Monday, April 16, 2007

Bees: Famine of the Last Days?

By no stretch am I what anyone would call an alarmist. I don't buy into the media-hyped crisis du jour, be it global warming, government cover ups or the racial divide. For the most part, I believe that the biggest problems we face as a society are small, simple and mostly ignored by the mainstream media. Problems the decay of the family and its underlying causes--immorality, dishonesty and a disregard for decency.

But there's one issue that actually has me worried, which also has received very little media play: Colony Collapse Syndrome.

To sum it up, the bees are disappearing. And not gradually.

This phenomenon is less than a year old. In the space of those months, more than half of the U.S. bee population has vanished. And it has spread to Europe.

What makes this worrisome is that bees, of course, pollinate much of our food supply. This quote, attributed to Albert Einstein (but not confirmed) states it succinctly:

"If the bee disappeared off the surface of the globe then man would only have four years of life left. No more bees, no more pollination, no more plants, no more animals, no more man."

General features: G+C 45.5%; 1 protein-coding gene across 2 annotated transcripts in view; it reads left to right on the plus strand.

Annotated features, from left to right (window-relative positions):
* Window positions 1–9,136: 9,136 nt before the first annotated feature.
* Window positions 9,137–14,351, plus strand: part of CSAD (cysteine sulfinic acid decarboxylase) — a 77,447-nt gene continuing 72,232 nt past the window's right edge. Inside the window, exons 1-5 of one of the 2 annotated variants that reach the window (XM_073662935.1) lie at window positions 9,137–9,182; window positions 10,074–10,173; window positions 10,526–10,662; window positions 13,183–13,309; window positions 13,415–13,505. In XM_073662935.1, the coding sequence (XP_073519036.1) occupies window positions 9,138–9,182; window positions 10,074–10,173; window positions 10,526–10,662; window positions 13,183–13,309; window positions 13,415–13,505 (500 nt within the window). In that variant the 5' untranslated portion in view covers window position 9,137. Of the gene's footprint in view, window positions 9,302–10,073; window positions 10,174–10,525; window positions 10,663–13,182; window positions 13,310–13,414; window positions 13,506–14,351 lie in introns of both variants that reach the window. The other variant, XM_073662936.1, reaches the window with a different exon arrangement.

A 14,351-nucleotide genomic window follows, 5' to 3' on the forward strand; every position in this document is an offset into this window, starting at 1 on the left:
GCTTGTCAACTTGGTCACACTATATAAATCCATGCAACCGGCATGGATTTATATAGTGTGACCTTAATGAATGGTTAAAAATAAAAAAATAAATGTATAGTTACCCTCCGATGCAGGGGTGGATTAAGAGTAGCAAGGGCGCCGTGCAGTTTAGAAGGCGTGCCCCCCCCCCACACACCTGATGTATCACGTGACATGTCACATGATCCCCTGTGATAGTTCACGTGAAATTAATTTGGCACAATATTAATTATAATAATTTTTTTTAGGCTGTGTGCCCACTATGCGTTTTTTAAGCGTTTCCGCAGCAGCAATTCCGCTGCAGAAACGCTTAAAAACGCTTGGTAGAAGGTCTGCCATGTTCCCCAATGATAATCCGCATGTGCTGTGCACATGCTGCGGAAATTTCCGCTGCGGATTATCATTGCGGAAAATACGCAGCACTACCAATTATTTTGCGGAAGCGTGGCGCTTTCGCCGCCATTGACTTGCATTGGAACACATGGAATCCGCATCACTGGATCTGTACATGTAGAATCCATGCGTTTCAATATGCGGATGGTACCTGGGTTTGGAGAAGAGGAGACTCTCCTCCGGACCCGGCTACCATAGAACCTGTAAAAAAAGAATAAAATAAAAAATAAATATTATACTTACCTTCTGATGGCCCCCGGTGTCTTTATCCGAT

Some scary details.

One thing is certain: Millions of bees have simply vanished. In most cases, all that's left in the hives are the doomed offspring. But dead bees are nowhere to be found - neither in nor anywhere close to the hives. Diana Cox-Foster, a member of the CCD Working Group, told The Independent that researchers were "extremely alarmed," adding that the crisis "has the potential to devastate the US beekeeping industry."

It is particularly worrisome, she said, that the bees' death is accompanied by a set of symptoms "which does not seem to match anything in the literature."

In many cases, scientists have found evidence of almost all known bee viruses in the few surviving bees found in the hives after most have disappeared. Some had five or six infections at the same time and were infested with fungi - a sign, experts say, that the insects' immune system may have collapsed.
If God were to give us a famine, this seems like the perfect way to do it--by simply removing a crucial element in the food production chain.

Why do I believe this alarming bit of news? Because it's not surrounded by hype. It not emotional. It's not political. The disappearance of the bees is indisputable fact that can't be spun to mesh with an ideology.

That's the scariest part of this, and what leads me to believe we're headed into trouble.

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